Product Brief: Caucus on New and Underused Reproductive Health Technologies- Progesterone-only vaginal ring
Publication date: 2011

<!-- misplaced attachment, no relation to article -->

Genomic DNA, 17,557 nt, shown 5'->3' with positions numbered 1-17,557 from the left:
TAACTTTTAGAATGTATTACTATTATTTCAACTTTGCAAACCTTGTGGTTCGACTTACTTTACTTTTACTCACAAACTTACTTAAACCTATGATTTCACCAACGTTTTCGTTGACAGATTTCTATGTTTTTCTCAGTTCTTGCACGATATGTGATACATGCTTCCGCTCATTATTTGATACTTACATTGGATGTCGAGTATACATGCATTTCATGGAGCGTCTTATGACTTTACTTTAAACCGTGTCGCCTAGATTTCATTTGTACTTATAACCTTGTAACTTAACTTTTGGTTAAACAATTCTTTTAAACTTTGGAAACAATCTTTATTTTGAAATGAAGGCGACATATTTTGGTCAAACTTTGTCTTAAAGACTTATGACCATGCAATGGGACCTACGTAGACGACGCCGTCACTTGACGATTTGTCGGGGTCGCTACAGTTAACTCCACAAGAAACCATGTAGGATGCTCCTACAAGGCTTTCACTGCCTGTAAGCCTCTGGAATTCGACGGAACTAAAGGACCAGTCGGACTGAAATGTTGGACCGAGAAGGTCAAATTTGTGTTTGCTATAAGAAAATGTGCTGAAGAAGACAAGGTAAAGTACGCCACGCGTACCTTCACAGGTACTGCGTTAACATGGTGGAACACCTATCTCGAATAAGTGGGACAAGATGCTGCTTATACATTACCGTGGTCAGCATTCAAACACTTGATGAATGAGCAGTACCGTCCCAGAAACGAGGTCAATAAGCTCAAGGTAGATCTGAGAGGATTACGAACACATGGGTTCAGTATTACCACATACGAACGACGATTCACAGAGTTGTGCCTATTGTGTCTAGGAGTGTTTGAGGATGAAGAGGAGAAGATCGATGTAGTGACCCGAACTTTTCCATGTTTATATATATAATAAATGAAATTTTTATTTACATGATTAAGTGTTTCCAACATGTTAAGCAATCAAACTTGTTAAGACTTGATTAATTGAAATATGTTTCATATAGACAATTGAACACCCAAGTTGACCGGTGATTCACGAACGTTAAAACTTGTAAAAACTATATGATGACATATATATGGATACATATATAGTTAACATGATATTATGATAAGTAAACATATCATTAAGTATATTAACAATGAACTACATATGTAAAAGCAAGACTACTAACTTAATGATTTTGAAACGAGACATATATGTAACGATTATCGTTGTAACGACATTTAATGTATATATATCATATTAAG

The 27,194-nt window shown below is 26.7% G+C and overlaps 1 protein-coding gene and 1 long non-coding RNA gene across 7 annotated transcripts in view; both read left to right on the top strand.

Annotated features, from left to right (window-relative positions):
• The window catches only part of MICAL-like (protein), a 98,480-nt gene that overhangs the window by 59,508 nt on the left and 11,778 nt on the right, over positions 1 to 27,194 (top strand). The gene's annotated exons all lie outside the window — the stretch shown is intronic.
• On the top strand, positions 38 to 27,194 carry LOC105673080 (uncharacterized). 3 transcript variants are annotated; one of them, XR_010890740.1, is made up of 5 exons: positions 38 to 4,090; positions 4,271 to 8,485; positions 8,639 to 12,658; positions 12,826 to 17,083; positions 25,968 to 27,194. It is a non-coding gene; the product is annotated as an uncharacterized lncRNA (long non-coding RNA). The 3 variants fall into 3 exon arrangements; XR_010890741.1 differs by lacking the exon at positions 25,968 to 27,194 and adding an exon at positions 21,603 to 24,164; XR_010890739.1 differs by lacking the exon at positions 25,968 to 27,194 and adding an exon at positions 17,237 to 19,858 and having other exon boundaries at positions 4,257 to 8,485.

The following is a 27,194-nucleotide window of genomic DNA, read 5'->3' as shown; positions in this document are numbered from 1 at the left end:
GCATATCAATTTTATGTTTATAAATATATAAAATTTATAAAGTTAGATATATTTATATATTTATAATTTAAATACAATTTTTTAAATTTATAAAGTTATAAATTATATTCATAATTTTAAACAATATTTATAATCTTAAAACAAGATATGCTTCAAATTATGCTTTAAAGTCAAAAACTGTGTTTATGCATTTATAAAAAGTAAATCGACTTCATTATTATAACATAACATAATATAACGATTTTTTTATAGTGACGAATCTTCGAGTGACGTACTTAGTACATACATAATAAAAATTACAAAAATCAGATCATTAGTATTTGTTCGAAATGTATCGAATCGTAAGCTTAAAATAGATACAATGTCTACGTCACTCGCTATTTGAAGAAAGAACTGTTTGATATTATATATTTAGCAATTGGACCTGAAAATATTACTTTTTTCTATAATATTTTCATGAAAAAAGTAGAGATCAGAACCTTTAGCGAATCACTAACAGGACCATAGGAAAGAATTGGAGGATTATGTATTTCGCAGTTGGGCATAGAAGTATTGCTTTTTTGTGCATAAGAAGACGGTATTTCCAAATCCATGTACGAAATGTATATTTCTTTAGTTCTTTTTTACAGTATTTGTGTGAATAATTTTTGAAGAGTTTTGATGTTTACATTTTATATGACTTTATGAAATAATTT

PRODUC T BRIEF Caucus on New and Underused Reproductive Health Technologies Progesterone-only vaginal ring Description !e progesterone-only vaginal ring Progering® is used to extend the contraceptive e"ectiveness of lactation among breastfeeding women. Progesterone-only vaginal rings are inserted in the vagina for continuous use up to three months and replaced with a new ring if breastfeeding is continued and extended contraception is desired. Women can use these rings continuously for up to one year. Although not recommended, the ring may be removed for comfort during sexual intercourse for a period up to two hours. If the ring is removed for a longer period of time, an additional contraceptive method should be used for the following seven days. Upon weaning of the breastfeeding infant, progesterone rings should be replaced with a method that contains both a progestin and an estrogen if continued contraception is desired.1 !e progesterone ring functions by di"using a continuous #ow of progesterone through the vaginal walls—approximately 10 mg per day—which then enters the blood stream and regulates the woman’s fertility. Progesterone thickens the cervical mucus, inhibiting sperm penetration into the uterus, and prevents ovulation and building up of the endometrium. Progesterone-only vaginal rings have a noteworthy presence in today’s contraceptive method mix, especially as a contraceptive choice for breastfeeding women. Acceptability studies conducted with other contraceptive rings in Australia, Canada, Chile, the Dominican Republic, the United States, and 12 European countries have demonstrated that women generally like the vaginal ring for many reasons, including its e"ectiveness; its ease of use, including insertion and removal; the user control of these actions; and the lack of need to check it regularly.2 Efficacy Clinical trials have shown a high contraceptive e%cacy (over 98.5 percent) and a good safety pro&le. !ere have been some side e"ect reports of vaginal discharge, urinary discomfort, bleeding disturbances, and rare reproductive tract infections. Yet in a Chilean study, less than 5 percent of users experienced any one of these side e"ects.3 !e e"ectiveness of the progesterone ring during the recommended three months of use has been shown to be comparable to that of the intrauterine device. While progesterone-only rings are less e"ective overall than rings containing both a progestin and an estrogen, they are highly e"ective among breastfeeding women because breastfeeding itself provides some protection from pregnancy. Also, they may be more appropriate for breastfeeding women because they do not contain estrogen, which can reduce milk production. !e most common reason for discontinuation of progesterone- only rings is weaning, as mothers choose more e"ective contraception a'er they stop breastfeeding. Bleeding disturbances, a common side e"ect of all progesterone-only methods, is another frequent reason for discontinuation.3 Current programme/sector use !e product Progering® is sold commercially in Peru and Chile through gynaecologists. !ere is limited data on commercial sales in these two countries, but it does not currently have a great deal of market penetration. !e product will also be tested in clinical trials in India during 2011, in anticipation of its registration and commercialization in Asia once approved by the Drug Controller of India. Manufacturer/supplier Progering® is the brand name of one progesterone- only vaginal ring currently available in Latin America, manufactured by Laboratorios Andromaco SA in Chile. !e product is supplied by Laboratorios Andromaco. Registration status Progering® was registered in Chile and Peru in 1998 for use by breastfeeding women. It has also been approved and launched recently in 2010 in other countries in Latin America including Bolivia, Ecuador, Guatemala, and the Dominican Republic. !e Population Council, CONRAD, the private companies Silesia SA and Andromaco SA funded its development. C A U C U S O N N EW A N D U N D ER U S ED R EP R O D U C TI V E H EA LT H T EC H N O LO G IE S P R O D U C T B R IE F This brief was last updated January 2011. For more information on the Caucus on New and Underused RH Technologies, please visit our web page at http://www.rhsupplies.org/working-groups/caucus-on-newunderused-rh-technologies.html. This publication forms part of a series of technical briefs, written by members of the Caucus on New and Underused Reproductive Health Technologies, a thematic group established under the auspices of the Reproductive Health Technologies Coalition. The Caucus’ aim is to broaden the discussion within the Coalition of reproductive health technologies that are not well integrated into the public or commercial health sectors. Responsibility for the selection and contents of the product briefs rests solely with the Caucus and does not imply endorsement by the Coalition or its wider membership. For additional information, please contact email@example.com. Public-sector price agreements None. References 1 Nath A, Sitruk-Ware R. Progesterone vaginal ring for contraceptive use during lactation. Contraception 2010; 82: 428–434. 2 Upadhyay UD. New contraceptive choices. Population Reports, Series M, No. 19. Baltimore: !e Johns Hopkins Bloomberg School of Public Health, INFO Project; April 2005. Available at: www.infoforhealth.org/pr/m19/ 3 Massai R, Miranda P, Valdes P, et al. Preregistration study on the safety and contraceptive e%cacy of a progesterone-releasing vaginal ring in Chilean nursing women. Contraception. 1999;60(1):9–14.
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